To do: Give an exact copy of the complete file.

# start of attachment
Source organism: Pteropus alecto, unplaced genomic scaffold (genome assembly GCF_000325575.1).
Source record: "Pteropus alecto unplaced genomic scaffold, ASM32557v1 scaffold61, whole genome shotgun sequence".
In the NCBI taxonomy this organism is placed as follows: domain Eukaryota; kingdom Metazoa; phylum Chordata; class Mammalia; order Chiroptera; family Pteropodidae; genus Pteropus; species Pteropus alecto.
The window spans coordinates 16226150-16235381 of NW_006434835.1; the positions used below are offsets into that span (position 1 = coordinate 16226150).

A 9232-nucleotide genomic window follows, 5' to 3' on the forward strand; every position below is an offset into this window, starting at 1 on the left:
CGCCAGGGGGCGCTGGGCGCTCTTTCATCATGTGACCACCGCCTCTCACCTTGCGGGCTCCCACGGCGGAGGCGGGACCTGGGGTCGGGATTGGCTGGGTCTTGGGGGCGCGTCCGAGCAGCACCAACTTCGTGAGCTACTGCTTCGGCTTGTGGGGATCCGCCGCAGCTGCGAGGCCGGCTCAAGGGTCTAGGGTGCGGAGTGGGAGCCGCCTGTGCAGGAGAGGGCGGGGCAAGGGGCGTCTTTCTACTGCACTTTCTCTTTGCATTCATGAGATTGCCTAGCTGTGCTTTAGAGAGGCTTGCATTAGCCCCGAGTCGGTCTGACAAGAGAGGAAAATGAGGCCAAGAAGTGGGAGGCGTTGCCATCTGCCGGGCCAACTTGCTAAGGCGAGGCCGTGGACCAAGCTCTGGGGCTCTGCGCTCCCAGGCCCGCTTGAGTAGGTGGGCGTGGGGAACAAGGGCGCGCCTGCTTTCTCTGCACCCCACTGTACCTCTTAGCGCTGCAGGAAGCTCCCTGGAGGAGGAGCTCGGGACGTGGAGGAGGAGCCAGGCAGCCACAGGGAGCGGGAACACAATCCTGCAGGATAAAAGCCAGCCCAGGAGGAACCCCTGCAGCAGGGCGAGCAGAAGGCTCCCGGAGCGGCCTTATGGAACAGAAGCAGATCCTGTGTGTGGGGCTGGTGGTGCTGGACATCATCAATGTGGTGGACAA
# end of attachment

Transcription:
Source organism: Pteropus alecto, unplaced genomic scaffold (genome assembly GCF_000325575.1).
Source record: "Pteropus alecto unplaced genomic scaffold, ASM32557v1 scaffold61, whole genome shotgun sequence".
In the NCBI taxonomy this organism is placed as follows: domain Eukaryota; kingdom Metazoa; phylum Chordata; class Mammalia; order Chiroptera; family Pteropodidae; genus Pteropus; species Pteropus alecto.
The window spans coordinates 16226150-16235381 of NW_006434835.1; the positions used below are offsets into that span (position 1 = coordinate 16226150).

A 9232-nucleotide genomic window follows, 5' to 3' on the forward strand; every position below is an offset into this window, starting at 1 on the left:
CGCCAGGGGGCGCTGGGCGCTCTTTCATCATGTGACCACCGCCTCTCACCTTGCGGGCTCCCACGGCGGAGGCGGGACCTGGGGTCGGGATTGGCTGGGTCTTGGGGGCGCGTCCGAGCAGCACCAACTTCGTGAGCTACTGCTTCGGCTTGTGGGGATCCGCCGCAGCTGCGAGGCCGGCTCAAGGGTCTAGGGTGCGGAGTGGGAGCCGCCTGTGCAGGAGAGGGCGGGGCAAGGGGCGTCTTTCTACTGCACTTTCTCTTTGCATTCATGAGATTGCCTAGCTGTGCTTTAGAGAGGCTTGCATTAGCCCCGAGTCGGTCTGACAAGAGAGGAAAATGAGGCCAAGAAGTGGGAGGCGTTGCCATCTGCCGGGCCAACTTGCTAAGGCGAGGCCGTGGACCAAGCTCTGGGGCTCTGCGCTCCCAGGCCCGCTTGAGTAGGTGGGCGTGGGGAACAAGGGCGCGCCTGCTTTCTCTGCACCCCACTGTACCTCTTAGCGCTGCAGGAAGCTCCCTGGAGGAGGAGCTCGGGACGTGGAGGAGGAGCCAGGCAGCCACAGGGAGCGGGAACACAATCCTGCAGGATAAAAGCCAGCCCAGGAGGAACCCCTGCAGCAGGGCGAGCAGAAGGCTCCCGGAGCGGCCTTATGGAACAGAAGCAGATCCTGTGTGTGGGGCTGGTGGTGCTGGACATCATCAATGTGGTGGACAA